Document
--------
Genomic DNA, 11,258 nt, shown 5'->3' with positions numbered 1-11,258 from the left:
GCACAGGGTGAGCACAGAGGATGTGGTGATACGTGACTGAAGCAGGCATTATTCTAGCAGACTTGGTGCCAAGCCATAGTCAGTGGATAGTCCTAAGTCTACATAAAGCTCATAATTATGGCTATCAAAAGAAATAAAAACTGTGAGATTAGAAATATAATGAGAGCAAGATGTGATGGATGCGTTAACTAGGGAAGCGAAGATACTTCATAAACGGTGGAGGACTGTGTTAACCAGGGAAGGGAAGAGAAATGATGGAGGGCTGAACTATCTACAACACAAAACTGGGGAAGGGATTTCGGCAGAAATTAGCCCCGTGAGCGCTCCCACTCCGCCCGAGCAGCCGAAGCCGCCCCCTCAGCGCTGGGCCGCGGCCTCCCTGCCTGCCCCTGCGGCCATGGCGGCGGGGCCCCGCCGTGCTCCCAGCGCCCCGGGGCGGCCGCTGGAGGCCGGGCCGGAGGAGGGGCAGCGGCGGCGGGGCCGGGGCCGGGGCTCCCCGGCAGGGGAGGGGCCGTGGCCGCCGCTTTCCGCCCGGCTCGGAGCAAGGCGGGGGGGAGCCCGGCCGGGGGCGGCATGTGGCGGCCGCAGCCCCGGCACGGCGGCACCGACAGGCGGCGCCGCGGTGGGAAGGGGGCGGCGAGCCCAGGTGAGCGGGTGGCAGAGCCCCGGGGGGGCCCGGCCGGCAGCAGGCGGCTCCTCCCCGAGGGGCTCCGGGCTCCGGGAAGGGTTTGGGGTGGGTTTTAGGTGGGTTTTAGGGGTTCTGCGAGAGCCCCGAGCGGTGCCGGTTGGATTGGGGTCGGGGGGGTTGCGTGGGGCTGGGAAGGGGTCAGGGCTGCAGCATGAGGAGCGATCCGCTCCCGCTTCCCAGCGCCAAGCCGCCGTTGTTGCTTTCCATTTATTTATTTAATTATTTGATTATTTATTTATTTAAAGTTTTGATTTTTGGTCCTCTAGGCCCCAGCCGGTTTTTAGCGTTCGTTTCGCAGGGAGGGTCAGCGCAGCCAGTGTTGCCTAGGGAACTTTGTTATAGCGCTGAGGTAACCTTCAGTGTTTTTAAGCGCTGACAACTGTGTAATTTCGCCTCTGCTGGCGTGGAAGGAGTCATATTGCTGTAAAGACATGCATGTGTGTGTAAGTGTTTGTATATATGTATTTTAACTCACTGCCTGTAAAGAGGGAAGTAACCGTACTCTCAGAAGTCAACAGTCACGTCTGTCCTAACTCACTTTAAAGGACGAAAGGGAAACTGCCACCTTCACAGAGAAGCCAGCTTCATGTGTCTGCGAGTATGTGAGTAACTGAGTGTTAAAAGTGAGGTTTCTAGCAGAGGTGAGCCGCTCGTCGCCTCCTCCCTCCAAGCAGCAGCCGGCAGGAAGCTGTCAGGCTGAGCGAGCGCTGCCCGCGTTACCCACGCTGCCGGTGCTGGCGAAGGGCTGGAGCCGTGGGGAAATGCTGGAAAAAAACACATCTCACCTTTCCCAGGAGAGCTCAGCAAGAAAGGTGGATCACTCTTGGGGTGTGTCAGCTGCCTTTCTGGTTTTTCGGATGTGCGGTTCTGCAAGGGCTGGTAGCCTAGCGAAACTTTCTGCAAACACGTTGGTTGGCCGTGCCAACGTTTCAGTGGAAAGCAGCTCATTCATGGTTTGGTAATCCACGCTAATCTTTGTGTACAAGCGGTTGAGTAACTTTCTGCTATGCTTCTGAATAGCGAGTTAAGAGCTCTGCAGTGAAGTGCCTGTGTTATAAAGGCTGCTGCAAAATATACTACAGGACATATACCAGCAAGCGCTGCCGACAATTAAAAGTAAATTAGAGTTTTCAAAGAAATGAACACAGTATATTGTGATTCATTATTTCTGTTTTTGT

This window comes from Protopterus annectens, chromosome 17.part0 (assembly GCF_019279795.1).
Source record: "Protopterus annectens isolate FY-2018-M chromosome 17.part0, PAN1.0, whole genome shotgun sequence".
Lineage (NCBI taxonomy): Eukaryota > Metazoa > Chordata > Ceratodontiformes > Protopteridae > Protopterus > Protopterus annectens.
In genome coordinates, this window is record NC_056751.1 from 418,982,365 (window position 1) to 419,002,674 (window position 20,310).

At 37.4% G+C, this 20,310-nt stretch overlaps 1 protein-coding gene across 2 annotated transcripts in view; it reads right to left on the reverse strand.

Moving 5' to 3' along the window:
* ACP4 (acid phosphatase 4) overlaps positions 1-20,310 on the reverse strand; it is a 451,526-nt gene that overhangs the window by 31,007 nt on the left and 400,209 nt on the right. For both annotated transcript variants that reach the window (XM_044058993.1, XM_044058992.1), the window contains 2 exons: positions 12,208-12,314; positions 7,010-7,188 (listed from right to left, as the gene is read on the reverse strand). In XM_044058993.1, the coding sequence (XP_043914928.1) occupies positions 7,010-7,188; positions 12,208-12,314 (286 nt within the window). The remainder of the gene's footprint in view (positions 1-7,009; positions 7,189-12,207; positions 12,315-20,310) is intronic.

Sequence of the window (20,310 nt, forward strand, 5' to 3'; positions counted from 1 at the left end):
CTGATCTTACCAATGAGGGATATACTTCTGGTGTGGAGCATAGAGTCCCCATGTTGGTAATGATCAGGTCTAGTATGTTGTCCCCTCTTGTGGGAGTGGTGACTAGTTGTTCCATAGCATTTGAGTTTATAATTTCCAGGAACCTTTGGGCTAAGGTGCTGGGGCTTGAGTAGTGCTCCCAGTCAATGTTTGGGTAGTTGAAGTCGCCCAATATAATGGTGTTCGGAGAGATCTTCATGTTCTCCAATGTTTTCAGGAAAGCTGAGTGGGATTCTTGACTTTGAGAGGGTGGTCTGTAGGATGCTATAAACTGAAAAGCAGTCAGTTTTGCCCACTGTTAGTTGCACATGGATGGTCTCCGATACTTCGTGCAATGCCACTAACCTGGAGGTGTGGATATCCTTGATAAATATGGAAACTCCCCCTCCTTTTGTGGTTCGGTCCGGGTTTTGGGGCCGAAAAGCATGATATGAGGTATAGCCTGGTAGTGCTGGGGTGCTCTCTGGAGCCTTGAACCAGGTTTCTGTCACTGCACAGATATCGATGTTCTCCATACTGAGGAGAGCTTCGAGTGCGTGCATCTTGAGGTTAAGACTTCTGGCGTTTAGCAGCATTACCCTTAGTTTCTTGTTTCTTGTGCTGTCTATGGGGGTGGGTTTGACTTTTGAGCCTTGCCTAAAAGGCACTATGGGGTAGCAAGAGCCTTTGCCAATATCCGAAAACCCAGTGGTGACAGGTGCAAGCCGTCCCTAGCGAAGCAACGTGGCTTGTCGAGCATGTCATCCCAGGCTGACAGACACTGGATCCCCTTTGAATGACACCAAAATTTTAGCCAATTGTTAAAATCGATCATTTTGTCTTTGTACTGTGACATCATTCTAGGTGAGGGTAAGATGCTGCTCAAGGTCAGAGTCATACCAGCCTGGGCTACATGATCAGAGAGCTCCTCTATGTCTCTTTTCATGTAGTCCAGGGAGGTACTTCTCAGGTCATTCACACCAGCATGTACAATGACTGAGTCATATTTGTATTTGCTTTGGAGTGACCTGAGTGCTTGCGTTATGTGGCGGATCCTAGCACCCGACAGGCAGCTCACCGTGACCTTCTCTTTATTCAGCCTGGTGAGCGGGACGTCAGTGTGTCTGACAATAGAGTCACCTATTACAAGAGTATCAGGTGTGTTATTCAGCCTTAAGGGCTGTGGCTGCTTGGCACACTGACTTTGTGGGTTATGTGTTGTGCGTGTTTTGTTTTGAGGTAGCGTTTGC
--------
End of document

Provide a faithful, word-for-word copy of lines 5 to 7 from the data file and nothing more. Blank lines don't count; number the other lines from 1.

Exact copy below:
Lineage (NCBI taxonomy): Eukaryota > Metazoa > Chordata > Ceratodontiformes > Protopteridae > Protopterus > Protopterus annectens.
In genome coordinates, this window is record NC_056751.1 from 418,982,365 (window position 1) to 419,002,674 (window position 20,310).

At 37.4% G+C, this 20,310-nt stretch overlaps 1 protein-coding gene across 2 annotated transcripts in view; it reads right to left on the reverse strand.